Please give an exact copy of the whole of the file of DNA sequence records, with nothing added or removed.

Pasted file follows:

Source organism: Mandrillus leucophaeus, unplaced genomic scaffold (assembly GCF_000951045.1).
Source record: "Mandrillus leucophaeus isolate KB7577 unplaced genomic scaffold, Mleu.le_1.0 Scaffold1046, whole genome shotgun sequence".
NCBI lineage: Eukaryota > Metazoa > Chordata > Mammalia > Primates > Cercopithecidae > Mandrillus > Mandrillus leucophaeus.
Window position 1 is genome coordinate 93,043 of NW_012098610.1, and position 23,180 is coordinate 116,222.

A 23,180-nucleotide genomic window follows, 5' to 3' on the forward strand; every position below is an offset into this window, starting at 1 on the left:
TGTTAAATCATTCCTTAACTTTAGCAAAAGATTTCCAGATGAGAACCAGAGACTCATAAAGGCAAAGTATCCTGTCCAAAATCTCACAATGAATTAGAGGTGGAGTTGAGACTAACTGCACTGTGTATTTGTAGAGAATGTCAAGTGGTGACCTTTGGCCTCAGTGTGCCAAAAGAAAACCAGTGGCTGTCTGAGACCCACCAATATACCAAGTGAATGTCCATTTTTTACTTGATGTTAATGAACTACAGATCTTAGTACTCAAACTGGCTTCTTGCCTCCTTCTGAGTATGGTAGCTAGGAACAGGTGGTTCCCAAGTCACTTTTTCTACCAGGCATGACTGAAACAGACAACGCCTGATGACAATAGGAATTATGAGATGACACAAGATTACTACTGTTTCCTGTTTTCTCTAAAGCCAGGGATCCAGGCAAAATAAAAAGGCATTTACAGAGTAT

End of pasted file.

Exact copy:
Source organism: Mandrillus leucophaeus, unplaced genomic scaffold (assembly GCF_000951045.1).
Source record: "Mandrillus leucophaeus isolate KB7577 unplaced genomic scaffold, Mleu.le_1.0 Scaffold1046, whole genome shotgun sequence".
NCBI lineage: Eukaryota > Metazoa > Chordata > Mammalia > Primates > Cercopithecidae > Mandrillus > Mandrillus leucophaeus.
Window position 1 is genome coordinate 93,043 of NW_012098610.1, and position 23,180 is coordinate 116,222.

A 23,180-nucleotide genomic window follows, 5' to 3' on the forward strand; every position below is an offset into this window, starting at 1 on the left:
TGTTAAATCATTCCTTAACTTTAGCAAAAGATTTCCAGATGAGAACCAGAGACTCATAAAGGCAAAGTATCCTGTCCAAAATCTCACAATGAATTAGAGGTGGAGTTGAGACTAACTGCACTGTGTATTTGTAGAGAATGTCAAGTGGTGACCTTTGGCCTCAGTGTGCCAAAAGAAAACCAGTGGCTGTCTGAGACCCACCAATATACCAAGTGAATGTCCATTTTTTACTTGATGTTAATGAACTACAGATCTTAGTACTCAAACTGGCTTCTTGCCTCCTTCTGAGTATGGTAGCTAGGAACAGGTGGTTCCCAAGTCACTTTTTCTACCAGGCATGACTGAAACAGACAACGCCTGATGACAATAGGAATTATGAGATGACACAAGATTACTACTGTTTCCTGTTTTCTCTAAAGCCAGGGATCCAGGCAAAATAAAAAGGCATTTACAGAGTAT